Tag Archives: actual innocence

Maryland v. King: “Quite a Worldview”

Supreme Court watchers took note of an article by an astute reporter on “an irony” in the fact that Justice Kennedy’s opinion for the Court in Maryland v. King cited Actual Innocence, an important book about DNA exonerations. See A Digression on Ellipses, Actual Innocence, and Dr. Mengele, June 13, 2013.

But one of the book’s authors, Peter Neufeld, was “feeling less than honored” by this nod from the Court:

Part of the problem was what he called an irony. [�] In 2009, Justice Kennedy joined the majority opinion in a 5-to-4 decision that said prisoners had no constitutional right to DNA testing that might prove their innocence. Mr. Neufeld, who founded the Innocence Project with Barry Scheck, represented the prisoner on the losing end of that case, District Attorney’s Office v. Osborne.

But last week, Mr. Neufeld said, Justice Kennedy concluded that “it’s O.K. for the state to take DNA, without a warrant, from mere arrestees, who may ultimately have their charges dismissed.” [�] The combination of the two decisions baffled Mr. Neufeld. “That is quite a worldview,” he said of a jurisprudence that allows nonconsensual testing of people presumed innocent but denies voluntary testing to people who insist that they really are innocent.

Adam Liptak, Cited by a Justice, But Feeling Less Than Honored, N.Y. Times, June 11, 2013, at A15.

This juxtaposition of King and Osborne is “quite a worldview,” but it is not an accurate description of the Court’s jurisprudence on DNA evidence. … continued on the FSSL Blog.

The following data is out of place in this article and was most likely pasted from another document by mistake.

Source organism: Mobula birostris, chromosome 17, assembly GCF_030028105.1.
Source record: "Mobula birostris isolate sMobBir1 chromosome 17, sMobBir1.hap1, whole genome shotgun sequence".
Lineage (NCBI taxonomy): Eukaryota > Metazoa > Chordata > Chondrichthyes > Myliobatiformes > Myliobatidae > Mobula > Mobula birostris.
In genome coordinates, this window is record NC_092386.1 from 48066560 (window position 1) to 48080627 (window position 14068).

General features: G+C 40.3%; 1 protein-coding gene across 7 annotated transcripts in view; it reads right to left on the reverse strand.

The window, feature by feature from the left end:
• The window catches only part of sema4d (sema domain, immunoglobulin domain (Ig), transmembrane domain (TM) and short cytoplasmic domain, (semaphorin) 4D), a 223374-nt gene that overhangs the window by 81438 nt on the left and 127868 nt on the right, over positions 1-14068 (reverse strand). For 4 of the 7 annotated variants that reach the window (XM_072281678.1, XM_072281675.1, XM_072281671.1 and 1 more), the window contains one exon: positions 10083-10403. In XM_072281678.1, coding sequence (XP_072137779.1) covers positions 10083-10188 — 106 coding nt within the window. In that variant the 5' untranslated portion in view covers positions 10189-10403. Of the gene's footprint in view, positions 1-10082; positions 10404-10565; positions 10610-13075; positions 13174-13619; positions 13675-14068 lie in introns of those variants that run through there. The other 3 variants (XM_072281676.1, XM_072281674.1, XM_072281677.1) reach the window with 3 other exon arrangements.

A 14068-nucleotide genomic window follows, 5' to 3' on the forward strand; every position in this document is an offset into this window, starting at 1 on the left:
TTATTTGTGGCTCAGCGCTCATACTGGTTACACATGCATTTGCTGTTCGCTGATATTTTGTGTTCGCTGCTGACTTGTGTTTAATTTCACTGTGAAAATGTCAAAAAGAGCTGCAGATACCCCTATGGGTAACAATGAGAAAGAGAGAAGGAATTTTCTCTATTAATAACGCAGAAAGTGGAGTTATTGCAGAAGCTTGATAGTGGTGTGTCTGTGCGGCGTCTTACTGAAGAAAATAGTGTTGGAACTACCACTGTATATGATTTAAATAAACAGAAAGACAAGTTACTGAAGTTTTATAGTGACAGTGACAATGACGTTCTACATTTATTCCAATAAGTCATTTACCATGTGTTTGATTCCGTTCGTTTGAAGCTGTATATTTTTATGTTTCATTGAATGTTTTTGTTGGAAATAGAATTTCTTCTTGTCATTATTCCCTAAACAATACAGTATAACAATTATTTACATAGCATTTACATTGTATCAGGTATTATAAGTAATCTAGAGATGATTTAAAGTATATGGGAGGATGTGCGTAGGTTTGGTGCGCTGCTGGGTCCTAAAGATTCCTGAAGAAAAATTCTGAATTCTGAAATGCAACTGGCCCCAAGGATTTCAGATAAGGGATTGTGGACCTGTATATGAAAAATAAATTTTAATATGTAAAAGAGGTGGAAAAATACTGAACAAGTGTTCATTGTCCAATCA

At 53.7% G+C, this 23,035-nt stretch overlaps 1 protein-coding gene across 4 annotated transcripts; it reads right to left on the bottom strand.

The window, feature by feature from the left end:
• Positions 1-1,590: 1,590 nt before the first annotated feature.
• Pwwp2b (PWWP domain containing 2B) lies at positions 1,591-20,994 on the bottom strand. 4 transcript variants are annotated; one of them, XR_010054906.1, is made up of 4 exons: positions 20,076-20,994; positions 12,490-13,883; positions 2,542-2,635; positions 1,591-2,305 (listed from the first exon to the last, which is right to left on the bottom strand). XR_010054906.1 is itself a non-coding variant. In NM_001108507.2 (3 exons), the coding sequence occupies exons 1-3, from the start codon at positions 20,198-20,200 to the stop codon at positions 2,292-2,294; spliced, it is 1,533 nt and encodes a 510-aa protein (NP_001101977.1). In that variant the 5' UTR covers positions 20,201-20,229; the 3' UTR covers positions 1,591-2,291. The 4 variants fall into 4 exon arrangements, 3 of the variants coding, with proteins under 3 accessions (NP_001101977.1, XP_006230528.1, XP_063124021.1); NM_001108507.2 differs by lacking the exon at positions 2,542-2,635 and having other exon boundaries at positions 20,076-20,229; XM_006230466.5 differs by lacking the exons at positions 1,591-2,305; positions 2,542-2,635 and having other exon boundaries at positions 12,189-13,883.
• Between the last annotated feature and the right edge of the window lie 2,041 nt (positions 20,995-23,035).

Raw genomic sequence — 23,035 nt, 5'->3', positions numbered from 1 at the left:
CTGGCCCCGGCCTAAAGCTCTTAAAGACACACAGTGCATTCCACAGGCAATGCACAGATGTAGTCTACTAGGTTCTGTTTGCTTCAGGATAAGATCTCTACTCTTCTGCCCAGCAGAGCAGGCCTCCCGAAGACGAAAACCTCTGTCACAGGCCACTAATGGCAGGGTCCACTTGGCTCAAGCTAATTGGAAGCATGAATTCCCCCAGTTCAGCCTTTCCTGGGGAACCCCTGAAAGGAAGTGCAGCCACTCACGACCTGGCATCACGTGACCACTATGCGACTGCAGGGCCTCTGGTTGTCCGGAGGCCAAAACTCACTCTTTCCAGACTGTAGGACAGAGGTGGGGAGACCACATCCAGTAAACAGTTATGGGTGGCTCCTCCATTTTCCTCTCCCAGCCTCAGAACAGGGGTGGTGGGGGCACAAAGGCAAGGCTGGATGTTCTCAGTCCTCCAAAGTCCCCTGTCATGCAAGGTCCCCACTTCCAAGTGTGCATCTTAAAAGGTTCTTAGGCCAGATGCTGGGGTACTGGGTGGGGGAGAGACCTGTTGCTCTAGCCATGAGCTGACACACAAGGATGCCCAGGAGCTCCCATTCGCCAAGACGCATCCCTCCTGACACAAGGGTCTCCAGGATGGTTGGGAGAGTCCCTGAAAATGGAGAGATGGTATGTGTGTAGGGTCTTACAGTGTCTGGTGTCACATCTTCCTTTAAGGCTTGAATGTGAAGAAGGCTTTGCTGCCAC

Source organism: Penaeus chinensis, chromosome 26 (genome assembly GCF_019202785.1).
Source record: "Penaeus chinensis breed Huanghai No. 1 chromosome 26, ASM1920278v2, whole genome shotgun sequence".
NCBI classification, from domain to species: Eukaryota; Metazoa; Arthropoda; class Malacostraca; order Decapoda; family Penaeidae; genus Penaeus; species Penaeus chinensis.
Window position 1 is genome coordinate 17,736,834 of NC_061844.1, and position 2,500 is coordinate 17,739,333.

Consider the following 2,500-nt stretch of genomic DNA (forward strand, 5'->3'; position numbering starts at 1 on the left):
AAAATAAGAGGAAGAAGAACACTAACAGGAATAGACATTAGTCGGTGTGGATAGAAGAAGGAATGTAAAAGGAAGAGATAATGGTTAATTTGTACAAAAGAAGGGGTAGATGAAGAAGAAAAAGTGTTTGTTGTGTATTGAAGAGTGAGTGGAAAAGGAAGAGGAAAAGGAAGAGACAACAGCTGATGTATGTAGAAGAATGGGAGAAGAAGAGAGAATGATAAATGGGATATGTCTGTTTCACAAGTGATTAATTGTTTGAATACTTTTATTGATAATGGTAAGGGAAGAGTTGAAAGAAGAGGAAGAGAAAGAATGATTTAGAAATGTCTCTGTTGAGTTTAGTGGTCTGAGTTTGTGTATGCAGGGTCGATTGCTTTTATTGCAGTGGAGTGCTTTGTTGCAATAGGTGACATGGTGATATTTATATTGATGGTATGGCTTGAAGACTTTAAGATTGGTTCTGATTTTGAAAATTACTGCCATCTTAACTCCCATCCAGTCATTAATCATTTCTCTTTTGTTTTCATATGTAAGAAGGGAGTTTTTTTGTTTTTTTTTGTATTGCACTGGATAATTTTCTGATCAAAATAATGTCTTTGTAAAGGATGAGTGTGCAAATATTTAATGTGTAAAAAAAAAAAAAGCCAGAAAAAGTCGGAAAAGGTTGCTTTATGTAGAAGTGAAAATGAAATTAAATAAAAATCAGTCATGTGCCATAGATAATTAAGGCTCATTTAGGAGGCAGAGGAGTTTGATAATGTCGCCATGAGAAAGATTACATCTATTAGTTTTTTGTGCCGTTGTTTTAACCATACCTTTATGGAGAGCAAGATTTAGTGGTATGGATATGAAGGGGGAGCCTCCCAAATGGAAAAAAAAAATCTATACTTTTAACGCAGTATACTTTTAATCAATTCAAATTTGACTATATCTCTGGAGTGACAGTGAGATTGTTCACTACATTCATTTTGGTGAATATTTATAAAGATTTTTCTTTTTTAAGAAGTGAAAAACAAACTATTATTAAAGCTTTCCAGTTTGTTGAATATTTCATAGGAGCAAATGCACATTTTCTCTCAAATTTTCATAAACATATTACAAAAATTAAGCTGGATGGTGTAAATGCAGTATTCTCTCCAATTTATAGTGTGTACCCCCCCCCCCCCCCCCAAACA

Maryland v. King: A Digression on Actual Innocence and Dr. Mengeles

New York Times Supreme Court correspondent Adam Liptak recently tweaked the noses of the justices who upheld the constitutionality of routinely taking DNA from individuals arrested of assault, homicide and burglary. See Cited by a Justice, But Feeling Less Than Honored, N.Y. Times, June 11, 2013, at A15.

The Court’s opinion, penned by Justice Kennedy, enumerated the arguable benefits of routine DNA collection before conviction, concluding with with the observation that “[f]inally, in the interests of justice, the identification of an arrestee as the perpetrator of some heinous crime may have the salutary effect of freeing a person wrongfully imprisoned for the same offense.” To support this conclusion, Justice Kennedy added a quotation from the important and gripping book Actual Innocence: Five Days to Execution and Other Dispatches from the Wrongly Convicted. As quoted in the justice’s opinion, Barry Sheck, Peter Neufeld, and Jim Dwyer, wrote that: “[P]rompt [DNA] testing . . . would speed up apprehension of criminals before they commit additional crimes, and prevent the grotesque detention of . . . innocent people.”

Mr. Liptak noted that this quotation was not “especially punctilious.” One might think that the problem is that the quotation speaks to preventing erroneous convictions, whereas the sentence it is supposed to support is about “freeing a person wrongfully imprisoned.” (Emphasis added.) But Mr. Liptak’s point, which turns out to be related, is that “[t]hose first three dots covered a lot of ground. They took the place of more than six sentences and suggested a different point than the one the authors were making.”

(Continued on the FSSL Blog).

“Genetic Justice”: Potential and Real

Genetic Justice [1] is a survey of the major criminal procedure issues spawned by DNA evidence. According to the book jacket, the authors “explode the myth that DNA profiling is infallible” with “a thorough discussion,” “a lucid assessment,” and “an inspiring vision.” One astute reviewer describes it as “the single most comprehensive articulation of the civil-liberties concerns associated with law-enforcement DNA databases and should, therefore, serve as a touchstone for debates about the spread of DNA profiling.” [2]